We got to the airport super early thinking we could go hang out in the fancy airport lounge like the frauds we are (THANKS DYLAN FOR THE PASSES!), but they weren’t checking people in for an hour or so. Luckily this gave us the time we needed to fight with Air Canada as to why we hadn’t receive our flight confirmation email for our flight out of NZ. One thing that is important to note if you are heading to NZ, is that they will not let you on the plane unless you have proof of onward travel. After receiving no help from Air Canada through their website or email we went to Twitter. Direct message…and voila! We had our email confirmation. Pro Tip – Do not rely on airport Wi-Fi for any last-minute bookings. Often, there are either connectivity issues, they limit free Wi-Fi use, or it’s ridiculously slow.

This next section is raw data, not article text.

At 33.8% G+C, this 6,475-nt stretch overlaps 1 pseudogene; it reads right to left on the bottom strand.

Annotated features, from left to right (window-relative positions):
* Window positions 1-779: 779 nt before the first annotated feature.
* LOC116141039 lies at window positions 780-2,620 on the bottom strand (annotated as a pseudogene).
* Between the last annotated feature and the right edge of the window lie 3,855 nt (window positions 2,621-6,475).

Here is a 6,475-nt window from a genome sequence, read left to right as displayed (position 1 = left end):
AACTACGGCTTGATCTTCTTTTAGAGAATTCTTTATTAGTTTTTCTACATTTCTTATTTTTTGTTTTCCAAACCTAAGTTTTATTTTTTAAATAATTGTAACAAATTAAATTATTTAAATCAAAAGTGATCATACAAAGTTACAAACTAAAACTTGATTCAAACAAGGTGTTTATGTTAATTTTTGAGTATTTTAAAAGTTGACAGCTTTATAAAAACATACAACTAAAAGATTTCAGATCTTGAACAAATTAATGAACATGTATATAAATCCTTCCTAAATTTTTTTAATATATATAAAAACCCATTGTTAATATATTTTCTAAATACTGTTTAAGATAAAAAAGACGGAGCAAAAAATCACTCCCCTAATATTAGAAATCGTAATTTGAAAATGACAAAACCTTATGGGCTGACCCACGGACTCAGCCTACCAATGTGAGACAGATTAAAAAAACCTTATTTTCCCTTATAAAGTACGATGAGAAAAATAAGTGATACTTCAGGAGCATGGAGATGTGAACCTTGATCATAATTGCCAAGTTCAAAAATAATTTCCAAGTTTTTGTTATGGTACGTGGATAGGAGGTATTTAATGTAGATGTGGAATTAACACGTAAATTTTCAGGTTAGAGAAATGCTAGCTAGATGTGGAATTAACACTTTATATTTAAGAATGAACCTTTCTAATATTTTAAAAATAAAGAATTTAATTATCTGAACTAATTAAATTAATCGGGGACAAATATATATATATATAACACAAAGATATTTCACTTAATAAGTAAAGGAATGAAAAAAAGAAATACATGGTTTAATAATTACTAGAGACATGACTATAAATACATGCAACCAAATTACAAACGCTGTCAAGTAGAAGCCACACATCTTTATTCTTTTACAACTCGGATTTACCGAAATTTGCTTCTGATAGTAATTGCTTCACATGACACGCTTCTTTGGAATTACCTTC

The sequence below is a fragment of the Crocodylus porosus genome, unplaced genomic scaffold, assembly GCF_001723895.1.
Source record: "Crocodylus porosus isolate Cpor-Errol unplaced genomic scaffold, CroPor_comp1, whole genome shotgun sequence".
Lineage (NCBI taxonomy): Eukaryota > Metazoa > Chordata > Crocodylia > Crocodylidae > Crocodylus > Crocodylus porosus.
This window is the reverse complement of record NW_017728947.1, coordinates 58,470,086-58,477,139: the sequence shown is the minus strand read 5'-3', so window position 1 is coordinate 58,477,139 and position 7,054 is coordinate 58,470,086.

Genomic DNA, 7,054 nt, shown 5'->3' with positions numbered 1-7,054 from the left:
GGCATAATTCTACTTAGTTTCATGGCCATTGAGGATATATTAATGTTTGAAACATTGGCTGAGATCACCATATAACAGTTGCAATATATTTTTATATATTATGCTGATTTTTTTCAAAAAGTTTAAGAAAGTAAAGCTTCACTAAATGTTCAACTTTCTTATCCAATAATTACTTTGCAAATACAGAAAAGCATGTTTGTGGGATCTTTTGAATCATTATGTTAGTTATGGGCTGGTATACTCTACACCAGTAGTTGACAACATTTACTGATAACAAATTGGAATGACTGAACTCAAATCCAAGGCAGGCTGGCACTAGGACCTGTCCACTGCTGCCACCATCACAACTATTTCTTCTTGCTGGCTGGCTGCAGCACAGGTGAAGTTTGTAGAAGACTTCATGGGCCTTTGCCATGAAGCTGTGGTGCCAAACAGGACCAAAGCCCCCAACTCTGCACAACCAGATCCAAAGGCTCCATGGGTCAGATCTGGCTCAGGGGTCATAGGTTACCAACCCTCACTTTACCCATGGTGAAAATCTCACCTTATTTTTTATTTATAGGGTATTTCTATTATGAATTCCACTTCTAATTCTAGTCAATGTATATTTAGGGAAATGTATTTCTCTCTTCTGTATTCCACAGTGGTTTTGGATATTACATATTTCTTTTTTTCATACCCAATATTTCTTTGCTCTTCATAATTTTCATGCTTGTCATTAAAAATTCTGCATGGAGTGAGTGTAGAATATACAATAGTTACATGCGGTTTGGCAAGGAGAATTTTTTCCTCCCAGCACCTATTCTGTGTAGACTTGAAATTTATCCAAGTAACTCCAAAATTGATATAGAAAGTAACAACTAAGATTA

There is something that feels so wrong about being able to kick your feet up in a fancy airport lounge but there’s something that also feels glorious! Free food, free alcohol, phone charging stations, boarding reminders, showers, you name it. It’s ridiculous! For any frequent flyer, this pass would make the ultimate gift. We flew with Air New Zealand, hands down the best flight we’ve ever had. And not only for us, but we watched how they treated a couple with a newborn. THERE WAS A BASSINET AND BABY FOOD. Air Canada, please take notes. Even though we sat in economy (obviously), it felt as though we were in first class. The flight attendants were amazing! One small example of this was that we were constantly served water throughout the flight. That’s all it takes to show us you give a crap about your customers.
After a 12-hour flight, we made it to Auckland New Zealand. You’ll have to read about first experience of driving on the left side of the road in our next blog.